Everything is about to change. Since my last update about Adrenal Fatigue back in January, I’ve deliberately held back from writing. In fact I’ve held back from a lot of things. Almost everything really. I’ve focussed on my health, my family and a small number of close friends who’ve supported us while we bunker down for a while. After selling our house at the end of last year, we slipped into an awesome house-sit opportunity and have settled into life here for 12 months. It would have been lovely to get our own place, but something told us it was the wrong time for big decisions. We put off a 3 month family road trip as well, an adventure we’d been planning for 2 years and were all very excited about. It was a pretty tough decision to make, but the stars were not aligning, and I’m learning to listen when that happens. I’m glad I listened.
When I hit the wall and closed down my business back in July last year I told myself I’d take 12 months to rest and recover. But actually I secretly thought that by early 2017 I’d be a new woman, bursting with grand new plans and plenty of energy and enthusiasm to leap back into life. It had been a tough few years, and I thought it was just Scott’s cancer battle that had pushed me to breaking point. I knew I had to make some changes, but I honestly didn’t understand what that would mean, or how long it would take.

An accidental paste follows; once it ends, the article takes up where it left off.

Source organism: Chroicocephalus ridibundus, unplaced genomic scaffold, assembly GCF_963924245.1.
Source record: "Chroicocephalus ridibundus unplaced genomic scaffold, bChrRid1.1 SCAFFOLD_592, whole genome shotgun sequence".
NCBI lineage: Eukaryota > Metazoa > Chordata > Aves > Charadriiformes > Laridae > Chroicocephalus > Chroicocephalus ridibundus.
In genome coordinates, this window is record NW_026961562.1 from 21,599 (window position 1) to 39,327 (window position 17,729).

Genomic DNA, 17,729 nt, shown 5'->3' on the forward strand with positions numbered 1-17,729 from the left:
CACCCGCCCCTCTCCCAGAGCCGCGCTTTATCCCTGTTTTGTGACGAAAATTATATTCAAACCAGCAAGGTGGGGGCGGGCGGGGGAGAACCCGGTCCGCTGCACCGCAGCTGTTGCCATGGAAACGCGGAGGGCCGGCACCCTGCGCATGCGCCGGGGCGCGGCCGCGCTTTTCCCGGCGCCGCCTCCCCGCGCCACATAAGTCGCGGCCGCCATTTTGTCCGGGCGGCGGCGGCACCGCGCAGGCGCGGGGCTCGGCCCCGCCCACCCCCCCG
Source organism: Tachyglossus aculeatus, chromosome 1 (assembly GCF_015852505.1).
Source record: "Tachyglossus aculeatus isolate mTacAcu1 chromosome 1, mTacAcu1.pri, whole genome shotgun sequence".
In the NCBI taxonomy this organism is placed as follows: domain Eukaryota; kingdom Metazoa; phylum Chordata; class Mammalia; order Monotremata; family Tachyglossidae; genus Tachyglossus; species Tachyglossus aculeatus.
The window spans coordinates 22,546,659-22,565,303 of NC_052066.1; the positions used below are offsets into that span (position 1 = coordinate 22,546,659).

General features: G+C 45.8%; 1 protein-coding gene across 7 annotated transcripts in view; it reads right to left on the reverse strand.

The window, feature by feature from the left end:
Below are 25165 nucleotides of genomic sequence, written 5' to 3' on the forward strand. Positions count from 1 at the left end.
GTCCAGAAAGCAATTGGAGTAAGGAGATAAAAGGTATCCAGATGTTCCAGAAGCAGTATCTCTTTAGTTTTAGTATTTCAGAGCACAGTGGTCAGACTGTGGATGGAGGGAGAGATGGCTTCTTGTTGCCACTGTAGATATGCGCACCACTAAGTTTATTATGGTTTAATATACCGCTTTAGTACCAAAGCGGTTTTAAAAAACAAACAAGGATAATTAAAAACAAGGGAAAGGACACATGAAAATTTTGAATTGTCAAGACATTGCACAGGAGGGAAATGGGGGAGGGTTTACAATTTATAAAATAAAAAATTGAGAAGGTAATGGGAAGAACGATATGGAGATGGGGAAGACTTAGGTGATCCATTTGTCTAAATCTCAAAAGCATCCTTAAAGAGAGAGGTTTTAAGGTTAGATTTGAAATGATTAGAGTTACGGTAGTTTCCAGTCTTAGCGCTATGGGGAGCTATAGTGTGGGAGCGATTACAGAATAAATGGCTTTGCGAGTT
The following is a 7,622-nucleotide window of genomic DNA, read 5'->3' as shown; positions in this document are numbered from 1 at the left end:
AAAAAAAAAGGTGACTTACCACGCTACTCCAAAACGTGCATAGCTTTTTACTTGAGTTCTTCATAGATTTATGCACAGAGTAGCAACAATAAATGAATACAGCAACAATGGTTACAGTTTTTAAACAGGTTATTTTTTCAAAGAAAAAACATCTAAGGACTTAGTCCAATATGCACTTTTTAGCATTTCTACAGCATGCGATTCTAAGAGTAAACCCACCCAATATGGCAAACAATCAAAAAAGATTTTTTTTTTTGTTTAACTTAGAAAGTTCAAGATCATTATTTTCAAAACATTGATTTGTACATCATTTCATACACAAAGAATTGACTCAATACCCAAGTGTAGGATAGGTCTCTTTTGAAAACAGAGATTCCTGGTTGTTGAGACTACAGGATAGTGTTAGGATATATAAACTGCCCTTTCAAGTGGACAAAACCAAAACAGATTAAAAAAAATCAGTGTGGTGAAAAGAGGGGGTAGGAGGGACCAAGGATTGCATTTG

As the months ticked by I slowly started to accept that this was not going to be a short break. Resting didn’t help to rebuild my strength. Instead, my energy went backwards, and every time I tried to start something, no matter how small, I’d slip back even further. Out went yoga, pilates was too much, walking drained me and even writing left me depleted. I was going nowhere fast. Eventually I had to just let go of plans and dreams and future thinking. My only choice was to sit in the present moment. I remember saying to Scott a few months ago, ‘Maybe this is how it will always be. Maybe I won’t get better and I should just get used to feeling like this.’ It made me cry, because I have always known that something amazing was waiting for me in this life. The idea that I might have to settle instead for a quiet life was… well it was unbearable. For a while. And then, suddenly it wasn’t.
All around me was joy. I had my beautiful family, and so much time to enjoy them. Every day I ate good food, sat in a comfy chair surrounded by awesome books, and shared quiet conversations with beautiful friends who cared enough to come over and be with me. I had a garden with veggies growing, a big park out the back gate, a comfortable home for now and the financial resources to own our own space again one day. The idea of anything more than that exhausted me, and gradually a simple, quiet life became less unbearable. And less. Until one day I woke up and realised I already had everything I could ever need. If this was as good as it ever got, I would be happy.